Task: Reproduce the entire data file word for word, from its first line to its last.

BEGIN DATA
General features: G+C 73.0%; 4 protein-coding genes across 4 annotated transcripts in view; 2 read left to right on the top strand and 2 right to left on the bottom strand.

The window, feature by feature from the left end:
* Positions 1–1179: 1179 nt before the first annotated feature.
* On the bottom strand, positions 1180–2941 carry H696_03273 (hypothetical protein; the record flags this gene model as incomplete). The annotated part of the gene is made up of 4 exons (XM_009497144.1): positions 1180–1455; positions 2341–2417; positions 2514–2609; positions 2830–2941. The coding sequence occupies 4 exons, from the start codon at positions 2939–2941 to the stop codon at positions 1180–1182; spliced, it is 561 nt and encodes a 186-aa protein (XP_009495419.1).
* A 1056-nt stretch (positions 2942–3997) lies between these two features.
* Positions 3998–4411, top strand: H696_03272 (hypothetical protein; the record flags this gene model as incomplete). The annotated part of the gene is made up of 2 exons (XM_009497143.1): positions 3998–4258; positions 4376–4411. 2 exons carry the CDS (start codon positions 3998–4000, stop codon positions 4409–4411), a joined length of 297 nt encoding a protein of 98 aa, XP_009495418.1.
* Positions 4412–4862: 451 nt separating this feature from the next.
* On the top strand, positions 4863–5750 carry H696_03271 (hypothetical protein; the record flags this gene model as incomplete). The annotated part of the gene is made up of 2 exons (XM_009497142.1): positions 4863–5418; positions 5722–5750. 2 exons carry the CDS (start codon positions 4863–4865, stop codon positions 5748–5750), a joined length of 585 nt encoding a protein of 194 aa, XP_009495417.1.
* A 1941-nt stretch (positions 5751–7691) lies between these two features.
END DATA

General features: G+C 73.0%; 4 protein-coding genes across 4 annotated transcripts in view; 2 read left to right on the top strand and 2 right to left on the bottom strand.

The window, feature by feature from the left end:
* Positions 1–1179: 1179 nt before the first annotated feature.
* On the bottom strand, positions 1180–2941 carry H696_03273 (hypothetical protein; the record flags this gene model as incomplete). The annotated part of the gene is made up of 4 exons (XM_009497144.1): positions 1180–1455; positions 2341–2417; positions 2514–2609; positions 2830–2941. The coding sequence occupies 4 exons, from the start codon at positions 2939–2941 to the stop codon at positions 1180–1182; spliced, it is 561 nt and encodes a 186-aa protein (XP_009495419.1).
* A 1056-nt stretch (positions 2942–3997) lies between these two features.
* Positions 3998–4411, top strand: H696_03272 (hypothetical protein; the record flags this gene model as incomplete). The annotated part of the gene is made up of 2 exons (XM_009497143.1): positions 3998–4258; positions 4376–4411. 2 exons carry the CDS (start codon positions 3998–4000, stop codon positions 4409–4411), a joined length of 297 nt encoding a protein of 98 aa, XP_009495418.1.
* Positions 4412–4862: 451 nt separating this feature from the next.
* On the top strand, positions 4863–5750 carry H696_03271 (hypothetical protein; the record flags this gene model as incomplete). The annotated part of the gene is made up of 2 exons (XM_009497142.1): positions 4863–5418; positions 5722–5750. 2 exons carry the CDS (start codon positions 4863–4865, stop codon positions 5748–5750), a joined length of 585 nt encoding a protein of 194 aa, XP_009495417.1.
* A 1941-nt stretch (positions 5751–7691) lies between these two features.